# Branch and Bound

11 Jun 2020Sometimes I write posts because I think I have a fresh perspective on
something, and sometimes I write posts because for whatever reason I think
every explanation of a particular concept that I’ve seen is bad. This is the
latter!
This post is about a lovely technique for discrete optimization called **Branch and Bound**.

Optimization problems can generally be viewed as a search for an *object* with the lowest “cost.”
For instance, given an instance of the Traveling Salesman Problem (TSP), the “objects” we’re
searching for are “tours,” or a cycle in the graph that visits every “city” exactly once.
Of the set of all tours, we are interested in finding the “shortest” (or
cheapest perhaps, more generally).
The TSP is, famously, NP-hard, and in fact, is probably the most famous of all
NP-hard problems.

Let us establish a shared mental model that is not necessarily *valid* but is *useful*.
If someone tells you an optimization problem you are facing is NP-hard^{1},
what they’re really telling you is that any solution to that problem resembles
“check every possible solution and take the best one.”

It might not be realized *exactly* as that, for instance, dynamic programming is a way to exploit
the principle of optimality
to *kind of* inspect every solution.
Having something like the principle of optimality lets us sneak around and
exploit some structure in order to inspect every solution in a somewhat smarter
way (but we’re still fundamentally inspecting every solution).
Exploiting this for the TSP brings its complexity from \(O(n!)\) to \(O(n^22^n)\).

Since we’re thinking of this as a “check every solution” kind of problem, let’s visualize the space of all solutions:

The optimal solution is hiding in this space somewhere, we don’t know where, but since there’s a finite set of solutions, there has to be a best one (or several tied for the best, but for simplicity lets assume there’s just one). Now, if we split this up into two (or more) parts, say \(A\) and \(B\):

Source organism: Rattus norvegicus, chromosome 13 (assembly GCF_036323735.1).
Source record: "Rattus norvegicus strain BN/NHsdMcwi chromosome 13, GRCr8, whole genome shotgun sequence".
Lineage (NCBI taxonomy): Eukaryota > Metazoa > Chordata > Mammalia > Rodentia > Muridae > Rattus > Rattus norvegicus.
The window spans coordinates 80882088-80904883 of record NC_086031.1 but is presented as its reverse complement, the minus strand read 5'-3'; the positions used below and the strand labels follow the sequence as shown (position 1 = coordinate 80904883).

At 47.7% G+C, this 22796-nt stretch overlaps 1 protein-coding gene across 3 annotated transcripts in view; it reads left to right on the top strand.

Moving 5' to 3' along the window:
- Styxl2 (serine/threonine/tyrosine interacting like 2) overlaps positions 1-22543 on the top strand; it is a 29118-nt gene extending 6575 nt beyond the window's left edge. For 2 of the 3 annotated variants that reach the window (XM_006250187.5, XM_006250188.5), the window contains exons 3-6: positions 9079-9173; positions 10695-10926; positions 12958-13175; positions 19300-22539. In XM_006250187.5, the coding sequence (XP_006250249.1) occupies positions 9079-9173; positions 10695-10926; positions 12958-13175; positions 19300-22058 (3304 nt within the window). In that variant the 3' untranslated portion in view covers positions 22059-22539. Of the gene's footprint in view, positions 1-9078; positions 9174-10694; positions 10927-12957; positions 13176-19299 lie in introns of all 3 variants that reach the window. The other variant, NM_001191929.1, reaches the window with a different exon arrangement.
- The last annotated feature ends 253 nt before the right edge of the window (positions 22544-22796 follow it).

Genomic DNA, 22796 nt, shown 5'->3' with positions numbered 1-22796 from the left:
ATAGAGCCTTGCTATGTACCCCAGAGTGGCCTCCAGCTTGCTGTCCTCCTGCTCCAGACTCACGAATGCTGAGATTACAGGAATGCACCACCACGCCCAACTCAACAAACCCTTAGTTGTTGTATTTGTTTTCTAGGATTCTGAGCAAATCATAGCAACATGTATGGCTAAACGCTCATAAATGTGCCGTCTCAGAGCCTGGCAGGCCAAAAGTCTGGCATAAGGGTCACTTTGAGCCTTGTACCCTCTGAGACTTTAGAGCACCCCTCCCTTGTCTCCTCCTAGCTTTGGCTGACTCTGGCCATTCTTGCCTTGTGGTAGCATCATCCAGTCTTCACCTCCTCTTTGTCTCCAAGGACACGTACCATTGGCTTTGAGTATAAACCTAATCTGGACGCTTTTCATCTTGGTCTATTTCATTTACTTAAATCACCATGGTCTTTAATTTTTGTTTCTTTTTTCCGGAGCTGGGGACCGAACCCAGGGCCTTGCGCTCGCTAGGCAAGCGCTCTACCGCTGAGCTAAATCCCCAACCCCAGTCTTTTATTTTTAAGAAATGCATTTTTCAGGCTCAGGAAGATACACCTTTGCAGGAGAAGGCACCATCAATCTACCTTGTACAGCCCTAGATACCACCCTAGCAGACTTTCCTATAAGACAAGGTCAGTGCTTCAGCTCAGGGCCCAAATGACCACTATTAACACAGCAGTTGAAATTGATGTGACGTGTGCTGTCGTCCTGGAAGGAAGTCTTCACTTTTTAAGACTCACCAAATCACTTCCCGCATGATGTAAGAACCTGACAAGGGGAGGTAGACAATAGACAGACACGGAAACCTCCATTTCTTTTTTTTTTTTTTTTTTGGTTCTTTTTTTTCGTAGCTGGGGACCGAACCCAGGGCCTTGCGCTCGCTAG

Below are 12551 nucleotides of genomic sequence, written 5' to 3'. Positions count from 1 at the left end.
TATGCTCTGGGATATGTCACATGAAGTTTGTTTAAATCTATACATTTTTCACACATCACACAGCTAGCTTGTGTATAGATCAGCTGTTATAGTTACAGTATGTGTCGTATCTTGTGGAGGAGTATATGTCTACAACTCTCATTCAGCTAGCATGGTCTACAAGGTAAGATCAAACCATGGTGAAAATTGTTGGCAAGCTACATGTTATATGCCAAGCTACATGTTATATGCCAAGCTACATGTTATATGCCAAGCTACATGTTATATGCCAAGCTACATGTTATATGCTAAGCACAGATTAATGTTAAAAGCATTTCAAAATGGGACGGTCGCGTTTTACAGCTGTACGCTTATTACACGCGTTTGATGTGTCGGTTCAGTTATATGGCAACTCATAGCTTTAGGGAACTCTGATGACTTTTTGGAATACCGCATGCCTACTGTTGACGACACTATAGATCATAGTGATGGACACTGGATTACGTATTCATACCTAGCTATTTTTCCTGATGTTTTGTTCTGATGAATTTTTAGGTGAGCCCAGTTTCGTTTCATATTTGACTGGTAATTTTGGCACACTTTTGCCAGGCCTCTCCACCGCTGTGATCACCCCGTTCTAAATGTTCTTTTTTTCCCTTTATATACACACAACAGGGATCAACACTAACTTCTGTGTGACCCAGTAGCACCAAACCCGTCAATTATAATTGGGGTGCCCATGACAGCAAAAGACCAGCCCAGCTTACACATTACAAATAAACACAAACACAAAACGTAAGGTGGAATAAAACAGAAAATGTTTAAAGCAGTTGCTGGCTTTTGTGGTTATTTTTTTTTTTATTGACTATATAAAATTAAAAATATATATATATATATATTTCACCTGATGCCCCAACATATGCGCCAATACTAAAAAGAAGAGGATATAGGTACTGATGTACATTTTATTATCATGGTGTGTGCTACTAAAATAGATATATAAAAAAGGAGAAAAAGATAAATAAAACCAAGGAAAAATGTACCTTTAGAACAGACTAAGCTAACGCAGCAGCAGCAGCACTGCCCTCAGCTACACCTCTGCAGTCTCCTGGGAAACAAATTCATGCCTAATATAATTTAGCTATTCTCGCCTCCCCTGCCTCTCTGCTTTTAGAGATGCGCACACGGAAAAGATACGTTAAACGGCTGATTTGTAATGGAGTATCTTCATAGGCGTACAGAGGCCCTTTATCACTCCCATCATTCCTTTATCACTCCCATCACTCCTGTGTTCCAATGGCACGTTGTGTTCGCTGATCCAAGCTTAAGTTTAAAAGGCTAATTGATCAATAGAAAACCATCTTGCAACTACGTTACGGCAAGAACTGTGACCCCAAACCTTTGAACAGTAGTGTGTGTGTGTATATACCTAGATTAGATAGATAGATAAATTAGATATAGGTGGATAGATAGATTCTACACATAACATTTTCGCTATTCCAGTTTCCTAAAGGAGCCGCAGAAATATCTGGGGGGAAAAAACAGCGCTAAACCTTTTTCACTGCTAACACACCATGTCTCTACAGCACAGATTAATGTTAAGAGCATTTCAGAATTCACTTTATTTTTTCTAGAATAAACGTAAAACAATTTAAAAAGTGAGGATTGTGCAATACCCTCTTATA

Our solution still lives in this entire space, and it lives in either \(A\) or \(B\), and we can solve each of those subsets of solutions independently and report the best of each of them as our overall “best” solution. Typically we’d partition the space like this in some meaningful way, rather than arbitrarily. If we have an instance of the TSP, for instance, we might say “\(A\) is all the solutions that use the edge \(e\)” and “\(B\) is all the solutions that do not use the edge \(e\).” It’s pretty easy to see this partitions the space: every solution falls into one of those two buckets. We might visualize this dichotomy as a tree:

As we recursively subdivide our space like this, we’ll eventually end up with partitions so restricted that they only contain 0 or 1 solutions (or, more realistically, with a set of solutions small enough that we can just solve them by brute force). This is the eponymous “branch.”

This is not that exciting on its own. It’s like, pretty tautological, in the purest sense: “in an optimal solution, \(p\) or not \(p\) for any \(p\),” how exciting. If we grant ourselves a little extra power, we can make use of it, though.

Say we had a magic wand that could give us a range of values that the optimal solution might fall in for one of these branches. We point it at the set \(A\) and it says “oh yeah, you definitely can’t do better than 100 miles if you include that edge. You can definitely do better than 150 miles, though.” It doesn’t know the exact solution, but it can quickly find an upper and lower bound.

Say we next point our magic wand at \(B\), and for whatever reason, it gives us the much less confident range \([50, 200]\).

From this, what can we say about the optimal solution overall?
We know it has to be more than 50, since our wand tells us neither path has a better outcome than that (and remember, these two paths enumerate *every* solution).
And we know it has to be less than 150, since \(A\) definitely has a solution better than 150.